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John Lewis to Cut 1,500 Jobs as Clarks Secures Investor

On the eve of a second national lockdown in the U.K., businesses are moving ahead with plans to secure their future.

Parliament is set to vote on Wednesday on a new lockdown measure that would temporarily shutter all nonessential retailers until at least Dec. 2. A shutdown would come at a time when fashion retailers are expected to hit their prime selling season on hopes of recouping months of saled derailed by Covid-19.

Data analytics firm Springboard has already revised its original Christmas foot traffic forecast for the period from Nov. 22 to Dec. 26. Given the anticipated new lockdown starting on Thursday, Springboard is predicting that foot traffic could be down 62 percent, versus its initial estimate of down 32.7 percent. High streets could be hit the hardest with a decline of 87.3 percent, the data firm said on Monday.

John Lewis Partnership

Department store chain John Lewis said it is beginning the next phase of its five-year plan to return to profitability by 2025, an initiative that was disclosed last month. Under the plan, the retailers aims to report 400 million pounds ($519.7 million) in profits by 2025 and prioritize digital commerce.

On Wednesday, the company said it plans to become a “leaner, simpler and faster business” that will leverage operational efficiencies to drive 300 million pounds ($389.2 million) in annual savings by 2022. To get there, John Lewis will shed up to 1,500 jobs through April at two head offices in London Victoria and Bracknell. The change will save another 50 million pounds ($64.9 million) on top of the 50 million pounds in recent efficiencies and contribute towards the 300 million pound ($389.2 million) goal. John Lewis said it will try to find new roles for those impacted by the changes. The cuts follow the July announcement that it planned to close eight stores, impacting about 1,300 jobs.

In addition, Patrick Lewis, executive director, finance, has elected to leave the company at the end of the year after a 26-year career. He will be succeeded by Bérangère Michel, a former finance director and currently executive director, customer service.

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“Our Partnership Plan sets a course to create a thriving and sustainable business for the future. To achieve this we must be agile and able to adapt quickly to the changing needs of our customers,” Sharon White, John Lewis’ chairman, said.

John Lewis also plans to convert some sales floor square footage at its Oxford Street store into office space.


Meanwhile, Clarks is expected to file a company voluntary arrangement, toppling the footwear firm into administration. The plan is similar to a pre-packaged bankruptcy in the U.S. because the filing will effect a 100 million pound ($129.7 million) investment from LionRock Capital, a Hong Kong-based private-equity firm.

Terms of the investment weren’t immediately available, though potential store closures would likely fuel job losses. The 195-year old company, and one of U.K.’s oldest footwear retailers, had been in talks with landlords over rent payments. Last month, speculation was that as many as 50 stores might need to be shuttered. Clarks in May shed 900 jobs after the first Covid-19 wave hit.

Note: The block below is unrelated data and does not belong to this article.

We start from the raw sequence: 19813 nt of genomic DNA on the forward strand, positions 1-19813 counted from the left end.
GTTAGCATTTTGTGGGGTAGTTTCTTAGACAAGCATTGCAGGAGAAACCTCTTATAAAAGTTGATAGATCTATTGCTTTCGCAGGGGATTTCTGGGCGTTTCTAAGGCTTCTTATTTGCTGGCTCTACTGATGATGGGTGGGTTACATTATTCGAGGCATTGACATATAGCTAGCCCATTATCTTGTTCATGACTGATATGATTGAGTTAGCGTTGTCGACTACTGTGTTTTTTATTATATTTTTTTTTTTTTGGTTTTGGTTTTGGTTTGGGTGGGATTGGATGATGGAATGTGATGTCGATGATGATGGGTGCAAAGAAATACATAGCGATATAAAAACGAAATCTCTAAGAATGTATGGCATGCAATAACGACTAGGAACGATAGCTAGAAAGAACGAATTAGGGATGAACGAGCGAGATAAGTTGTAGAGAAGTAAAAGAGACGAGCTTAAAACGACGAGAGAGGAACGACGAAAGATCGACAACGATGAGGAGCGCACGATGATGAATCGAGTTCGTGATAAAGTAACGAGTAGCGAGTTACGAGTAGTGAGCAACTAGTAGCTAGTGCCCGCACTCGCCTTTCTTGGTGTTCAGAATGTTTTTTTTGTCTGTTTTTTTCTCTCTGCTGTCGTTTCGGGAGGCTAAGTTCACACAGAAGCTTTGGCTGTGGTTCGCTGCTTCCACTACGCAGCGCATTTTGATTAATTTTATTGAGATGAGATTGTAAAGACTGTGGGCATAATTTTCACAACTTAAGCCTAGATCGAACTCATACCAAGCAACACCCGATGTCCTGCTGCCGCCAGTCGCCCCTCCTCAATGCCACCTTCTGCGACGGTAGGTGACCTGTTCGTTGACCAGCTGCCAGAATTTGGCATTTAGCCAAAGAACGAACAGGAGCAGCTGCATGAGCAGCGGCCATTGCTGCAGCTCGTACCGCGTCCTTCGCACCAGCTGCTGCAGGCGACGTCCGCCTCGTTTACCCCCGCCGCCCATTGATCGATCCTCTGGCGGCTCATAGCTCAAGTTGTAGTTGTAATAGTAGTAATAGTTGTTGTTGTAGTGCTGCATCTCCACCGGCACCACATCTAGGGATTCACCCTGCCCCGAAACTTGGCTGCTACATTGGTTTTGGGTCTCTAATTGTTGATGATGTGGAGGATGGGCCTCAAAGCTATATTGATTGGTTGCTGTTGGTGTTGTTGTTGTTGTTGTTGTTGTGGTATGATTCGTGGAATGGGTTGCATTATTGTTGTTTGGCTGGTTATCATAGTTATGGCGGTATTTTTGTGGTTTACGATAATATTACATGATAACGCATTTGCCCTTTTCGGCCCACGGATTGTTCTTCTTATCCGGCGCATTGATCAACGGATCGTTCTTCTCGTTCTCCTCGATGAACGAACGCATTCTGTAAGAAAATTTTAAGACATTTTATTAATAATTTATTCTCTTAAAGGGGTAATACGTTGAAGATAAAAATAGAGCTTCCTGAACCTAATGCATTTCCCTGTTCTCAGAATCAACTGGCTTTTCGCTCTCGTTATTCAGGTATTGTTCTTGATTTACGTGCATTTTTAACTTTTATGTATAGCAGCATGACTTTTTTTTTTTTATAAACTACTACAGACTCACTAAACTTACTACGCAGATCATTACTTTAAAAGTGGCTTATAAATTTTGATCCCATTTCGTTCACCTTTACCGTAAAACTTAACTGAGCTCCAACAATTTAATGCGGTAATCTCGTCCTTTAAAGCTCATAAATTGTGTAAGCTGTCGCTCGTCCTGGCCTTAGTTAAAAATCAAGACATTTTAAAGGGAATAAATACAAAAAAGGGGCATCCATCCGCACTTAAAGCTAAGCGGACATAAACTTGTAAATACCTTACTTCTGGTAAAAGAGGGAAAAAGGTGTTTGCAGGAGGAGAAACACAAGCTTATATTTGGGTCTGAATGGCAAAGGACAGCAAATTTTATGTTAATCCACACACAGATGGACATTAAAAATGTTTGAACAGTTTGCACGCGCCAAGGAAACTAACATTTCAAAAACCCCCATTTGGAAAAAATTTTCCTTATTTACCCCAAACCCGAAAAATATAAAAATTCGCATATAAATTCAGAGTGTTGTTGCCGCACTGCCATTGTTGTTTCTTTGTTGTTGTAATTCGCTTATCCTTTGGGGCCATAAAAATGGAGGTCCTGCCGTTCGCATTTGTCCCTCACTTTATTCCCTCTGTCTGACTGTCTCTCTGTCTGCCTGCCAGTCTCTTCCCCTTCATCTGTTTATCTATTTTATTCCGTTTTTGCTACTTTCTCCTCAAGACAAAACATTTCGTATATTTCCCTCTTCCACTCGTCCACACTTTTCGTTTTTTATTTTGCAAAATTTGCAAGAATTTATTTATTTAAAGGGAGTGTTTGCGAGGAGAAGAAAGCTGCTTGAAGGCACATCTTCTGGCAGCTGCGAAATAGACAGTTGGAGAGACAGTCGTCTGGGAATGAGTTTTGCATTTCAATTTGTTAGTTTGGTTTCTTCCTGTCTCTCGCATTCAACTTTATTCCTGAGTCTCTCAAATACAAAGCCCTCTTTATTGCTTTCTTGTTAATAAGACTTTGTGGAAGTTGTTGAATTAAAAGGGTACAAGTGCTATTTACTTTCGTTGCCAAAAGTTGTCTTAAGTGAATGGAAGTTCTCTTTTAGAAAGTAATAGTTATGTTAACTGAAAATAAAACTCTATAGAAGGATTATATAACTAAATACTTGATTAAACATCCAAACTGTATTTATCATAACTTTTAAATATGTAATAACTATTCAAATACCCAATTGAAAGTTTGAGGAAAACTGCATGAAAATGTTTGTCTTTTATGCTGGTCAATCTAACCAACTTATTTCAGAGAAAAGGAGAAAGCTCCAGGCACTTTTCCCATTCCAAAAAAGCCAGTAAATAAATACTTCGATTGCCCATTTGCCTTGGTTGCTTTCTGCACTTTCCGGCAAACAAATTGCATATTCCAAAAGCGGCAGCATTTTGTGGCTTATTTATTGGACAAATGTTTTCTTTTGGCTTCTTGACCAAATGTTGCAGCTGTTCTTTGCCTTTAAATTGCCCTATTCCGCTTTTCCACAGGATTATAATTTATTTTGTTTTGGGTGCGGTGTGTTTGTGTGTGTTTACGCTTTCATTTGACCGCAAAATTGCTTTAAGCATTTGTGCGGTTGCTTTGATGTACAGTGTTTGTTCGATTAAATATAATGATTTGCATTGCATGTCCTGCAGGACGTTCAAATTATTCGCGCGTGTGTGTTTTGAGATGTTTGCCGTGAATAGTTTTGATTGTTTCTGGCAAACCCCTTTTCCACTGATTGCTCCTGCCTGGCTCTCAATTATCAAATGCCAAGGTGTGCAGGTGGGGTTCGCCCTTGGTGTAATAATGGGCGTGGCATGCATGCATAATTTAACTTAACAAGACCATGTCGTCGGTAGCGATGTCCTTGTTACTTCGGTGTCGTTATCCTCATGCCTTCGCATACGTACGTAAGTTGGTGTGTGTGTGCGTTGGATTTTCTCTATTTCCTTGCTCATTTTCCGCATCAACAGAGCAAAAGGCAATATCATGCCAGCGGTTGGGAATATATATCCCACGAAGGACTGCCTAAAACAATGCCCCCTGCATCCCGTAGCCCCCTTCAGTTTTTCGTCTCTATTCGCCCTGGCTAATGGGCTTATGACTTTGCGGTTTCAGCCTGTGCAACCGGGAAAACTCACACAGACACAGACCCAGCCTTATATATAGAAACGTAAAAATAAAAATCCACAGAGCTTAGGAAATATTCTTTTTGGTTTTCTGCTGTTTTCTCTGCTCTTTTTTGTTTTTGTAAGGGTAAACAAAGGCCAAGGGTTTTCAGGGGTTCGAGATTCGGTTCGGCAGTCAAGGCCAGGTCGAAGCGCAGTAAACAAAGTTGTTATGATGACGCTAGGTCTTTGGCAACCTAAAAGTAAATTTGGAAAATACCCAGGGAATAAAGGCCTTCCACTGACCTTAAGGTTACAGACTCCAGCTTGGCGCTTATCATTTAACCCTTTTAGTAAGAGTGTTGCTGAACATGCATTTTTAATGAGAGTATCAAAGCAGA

A local news report Wednesday said that the company would likely keep all 320 stores open, with no rent on 60 locations. Some outlets would be converted from fee-based rents to a model based on a percentage of sales, although that still requires landlord approval.

“In order to address the permanent shift in structural shopping behaviour as a result of the Covid-19 pandemic, the CVA is being launched out of absolute necessity,” Philip de Klerk, interim finance chief at Clarks, was quoted as saying. “It is important to stress that we are not announcing the closure of any stores today, and employees and suppliers will continue to be paid.”

If all goes well and the LionRock investment goes through, the private equity firm will become the majority owner, with members of the Clarks family holding a minority interest.

Elsewhere in U.K. news

The future of Debenhams is on shaky ground. Over the weekend, Mike Ashley, who owns Frasers Group but made his name through his stake in Sports Direct, reportedly claimed that his company has been excluded from the auction for the bankrupt department store chain. Ashley raised his bid for the chain to a reported 125 million pounds ($162.2 million) from his initial offer of 100 million pounds ($129.7 million). He allegedly was told the raised bid was “inadequate,” which prompted fury from the retail mogul, who claimed that he wasn’t provided with sufficient information. Lazard, the investment bank conducting the auction, reportedly had been seeking bids of around 300 million pounds ($389.2 million).

Debenhams had hired retail restructuring and liquidation firm Hilco Capital in August as part of its insolvency proceedings. It wasn’t immediately clear what the plans are now for Debenhams. Retail Gazette reported that the liquidation firm had put in a bid of its own to keep some stores open, but had also planned to send “teams into Debenhams’ stores as early as this week.”

Those plans might be hitting a snag, given the expected lockdown that begins on Thursday.

Executives at Hilco’s U.K. office could not be reached for comment.